New observations of an oddball planetary system 150 light-years from Earth may force astronomers to rethink the textbook definition of a planet and the accepted idea about how such a body forms. The observations suggest that either some planets are superheavy or that planets can form from disks of gas and dust that encircle not just a single star but two starlike objects.
Two years ago, when astronomers at the Geneva Observatory in Sauverny, Switzerland, reported their findings on the sunlike star HD 202206, nothing seemed out of the ordinary. The team announced that a body at least 17.4 times as heavy as Jupiter orbits the star. The unseen body resides at an average distance from the star of 0.82 times the Earth-sun distance.
The same team, led by Alexandre Correia of the University of Aveiro in Portugal, has now found evidence for a second unseen body orbiting HD 202206. This object is at least 2.4 times as heavy as Jupiter and resides at an average distance from the star of 2.55 times the Earth-sun distance, the researchers report (http://xxx.lanl.gov/abs/ astro-ph/0411512).
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A new assessment of NASA's record of global temperatures revealed that the agency's estimate of Earth's long-term temperature rise in recent decades is accurate to within less than a tenth of a degree Fahrenheit, providing confidence that past and future research is correctly capturing rising surface temperatures.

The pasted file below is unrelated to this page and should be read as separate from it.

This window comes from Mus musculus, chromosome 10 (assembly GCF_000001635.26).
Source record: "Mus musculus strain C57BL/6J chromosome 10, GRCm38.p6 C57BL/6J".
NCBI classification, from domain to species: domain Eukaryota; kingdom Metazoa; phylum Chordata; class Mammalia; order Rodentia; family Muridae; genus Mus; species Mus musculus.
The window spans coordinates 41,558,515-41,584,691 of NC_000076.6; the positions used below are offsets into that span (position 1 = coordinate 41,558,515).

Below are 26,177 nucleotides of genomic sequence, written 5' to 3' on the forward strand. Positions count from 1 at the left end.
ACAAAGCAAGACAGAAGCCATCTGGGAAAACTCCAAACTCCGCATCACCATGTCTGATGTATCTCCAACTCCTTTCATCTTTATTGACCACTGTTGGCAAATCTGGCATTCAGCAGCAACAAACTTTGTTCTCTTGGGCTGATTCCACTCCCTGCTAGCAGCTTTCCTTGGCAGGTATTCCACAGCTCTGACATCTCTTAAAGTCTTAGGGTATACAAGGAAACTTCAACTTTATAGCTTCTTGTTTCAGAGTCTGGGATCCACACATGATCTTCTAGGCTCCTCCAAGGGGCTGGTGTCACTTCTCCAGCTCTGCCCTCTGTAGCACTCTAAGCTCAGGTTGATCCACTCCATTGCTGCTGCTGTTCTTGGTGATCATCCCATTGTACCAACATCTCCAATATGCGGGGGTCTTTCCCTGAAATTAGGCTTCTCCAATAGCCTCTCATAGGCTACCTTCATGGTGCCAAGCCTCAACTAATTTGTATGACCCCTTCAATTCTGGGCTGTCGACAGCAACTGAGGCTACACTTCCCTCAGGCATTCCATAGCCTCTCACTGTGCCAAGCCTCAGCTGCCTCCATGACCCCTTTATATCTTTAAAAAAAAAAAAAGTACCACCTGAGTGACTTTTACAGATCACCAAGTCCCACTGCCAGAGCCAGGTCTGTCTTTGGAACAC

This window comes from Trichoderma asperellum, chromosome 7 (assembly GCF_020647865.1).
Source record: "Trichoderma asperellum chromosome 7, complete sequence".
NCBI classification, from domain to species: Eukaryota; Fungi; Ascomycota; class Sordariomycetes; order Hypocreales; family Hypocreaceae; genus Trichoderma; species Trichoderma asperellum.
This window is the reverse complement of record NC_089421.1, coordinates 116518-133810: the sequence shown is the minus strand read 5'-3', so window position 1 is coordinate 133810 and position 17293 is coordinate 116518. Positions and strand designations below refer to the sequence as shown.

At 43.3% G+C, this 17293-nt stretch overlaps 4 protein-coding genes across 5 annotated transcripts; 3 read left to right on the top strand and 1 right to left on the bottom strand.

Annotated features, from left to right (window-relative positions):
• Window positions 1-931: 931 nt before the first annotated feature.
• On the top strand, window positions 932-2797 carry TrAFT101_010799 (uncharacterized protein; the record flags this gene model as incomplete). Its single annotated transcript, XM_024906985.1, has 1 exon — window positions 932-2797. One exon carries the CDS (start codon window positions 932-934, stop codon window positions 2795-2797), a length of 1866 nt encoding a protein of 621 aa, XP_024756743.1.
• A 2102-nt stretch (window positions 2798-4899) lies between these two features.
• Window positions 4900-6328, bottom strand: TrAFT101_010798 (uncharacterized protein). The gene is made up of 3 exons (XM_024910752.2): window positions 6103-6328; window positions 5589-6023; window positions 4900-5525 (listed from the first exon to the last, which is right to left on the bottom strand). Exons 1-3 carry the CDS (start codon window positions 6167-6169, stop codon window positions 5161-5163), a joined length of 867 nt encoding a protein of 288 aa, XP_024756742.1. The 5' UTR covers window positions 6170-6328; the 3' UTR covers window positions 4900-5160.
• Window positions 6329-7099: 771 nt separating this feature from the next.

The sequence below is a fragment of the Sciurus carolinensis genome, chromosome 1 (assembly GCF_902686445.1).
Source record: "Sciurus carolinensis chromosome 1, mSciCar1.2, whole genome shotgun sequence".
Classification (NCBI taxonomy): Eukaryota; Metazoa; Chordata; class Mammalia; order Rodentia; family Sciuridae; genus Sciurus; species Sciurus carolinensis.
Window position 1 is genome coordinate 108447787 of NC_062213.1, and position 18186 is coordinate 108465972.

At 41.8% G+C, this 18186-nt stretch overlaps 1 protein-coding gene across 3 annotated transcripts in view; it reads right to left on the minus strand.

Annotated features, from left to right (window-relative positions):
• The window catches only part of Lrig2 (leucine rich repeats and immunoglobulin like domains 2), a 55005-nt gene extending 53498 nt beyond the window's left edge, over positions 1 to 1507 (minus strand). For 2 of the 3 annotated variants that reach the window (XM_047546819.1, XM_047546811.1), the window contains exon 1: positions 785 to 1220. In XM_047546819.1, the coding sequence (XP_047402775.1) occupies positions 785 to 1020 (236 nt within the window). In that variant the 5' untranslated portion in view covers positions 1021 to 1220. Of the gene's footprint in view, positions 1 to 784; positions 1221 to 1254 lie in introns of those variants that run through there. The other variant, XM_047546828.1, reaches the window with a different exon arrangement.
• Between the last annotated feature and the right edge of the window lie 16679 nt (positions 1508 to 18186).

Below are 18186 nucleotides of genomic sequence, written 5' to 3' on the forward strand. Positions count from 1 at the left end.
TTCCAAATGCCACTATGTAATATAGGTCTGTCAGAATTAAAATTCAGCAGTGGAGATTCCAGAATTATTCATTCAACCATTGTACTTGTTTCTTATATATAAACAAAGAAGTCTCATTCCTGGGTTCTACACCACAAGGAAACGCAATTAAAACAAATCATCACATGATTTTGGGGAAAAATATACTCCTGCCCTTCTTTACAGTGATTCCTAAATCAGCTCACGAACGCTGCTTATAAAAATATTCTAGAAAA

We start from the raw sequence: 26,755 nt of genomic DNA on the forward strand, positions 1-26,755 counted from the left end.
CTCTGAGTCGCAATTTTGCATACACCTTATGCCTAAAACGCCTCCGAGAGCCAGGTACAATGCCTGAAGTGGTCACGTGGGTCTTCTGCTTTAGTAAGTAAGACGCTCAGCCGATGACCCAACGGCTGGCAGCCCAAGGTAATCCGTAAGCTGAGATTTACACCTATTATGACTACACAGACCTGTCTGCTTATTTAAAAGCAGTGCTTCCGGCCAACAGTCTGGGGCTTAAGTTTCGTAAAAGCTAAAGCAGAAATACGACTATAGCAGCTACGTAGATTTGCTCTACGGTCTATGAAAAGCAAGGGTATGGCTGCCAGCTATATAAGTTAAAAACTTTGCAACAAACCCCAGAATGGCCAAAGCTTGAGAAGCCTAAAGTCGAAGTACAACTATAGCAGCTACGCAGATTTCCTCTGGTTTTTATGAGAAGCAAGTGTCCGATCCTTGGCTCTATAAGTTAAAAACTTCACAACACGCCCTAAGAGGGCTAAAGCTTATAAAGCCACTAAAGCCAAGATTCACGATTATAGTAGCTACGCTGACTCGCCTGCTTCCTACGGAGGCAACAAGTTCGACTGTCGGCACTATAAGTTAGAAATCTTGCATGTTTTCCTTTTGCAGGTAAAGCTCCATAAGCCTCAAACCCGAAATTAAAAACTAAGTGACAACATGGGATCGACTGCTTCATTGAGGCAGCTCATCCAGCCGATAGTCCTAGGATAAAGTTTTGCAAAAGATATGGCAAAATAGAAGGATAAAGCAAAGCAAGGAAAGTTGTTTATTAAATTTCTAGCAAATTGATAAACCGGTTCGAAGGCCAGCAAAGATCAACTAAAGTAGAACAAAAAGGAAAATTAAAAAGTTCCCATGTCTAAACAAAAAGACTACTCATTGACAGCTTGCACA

The most complete assessment ever of statistical uncertainty within the GISS Surface Temperature Analysis (GISTEMP) data product shows that the annual values...
Physicists at the University of Basel are able to show for the first time how a single electron looks in an artificial atom. A newly developed method enables them to show the probability of an electron being present in a space. This allows improved control of electron spins, which could serve as the smallest information unit in a future quantum computer. The experiments were published in Physical Review Letters and the related theory in Physical Review B.
The spin of an electron is a promising candidate for use as the smallest information unit (qubit) of a quantum computer. Controlling and switching this spin or...
Engineers at the University of Tokyo continually pioneer new ways to improve battery technology. Professor Atsuo Yamada and his team recently developed a...
With a quantum coprocessor in the cloud, physicists from Innsbruck, Austria, open the door to the simulation of previously unsolvable problems in chemistry, materials research or high-energy physics. The research groups led by Rainer Blatt and Peter Zoller report in the journal Nature how they simulated particle physics phenomena on 20 quantum bits and how the quantum simulator self-verified the result for the first time.
Many scientists are currently working on investigating how quantum advantage can be exploited on hardware already available today. Three years ago, physicists...
'Quantum technologies' utilise the unique phenomena of quantum superposition and entanglement to encode and process information, with potentially profound benefits to a wide range of information technologies from communications to sensing and computing.
However a major challenge in developing these technologies is that the quantum phenomena are very fragile, and only a handful of physical systems have been...
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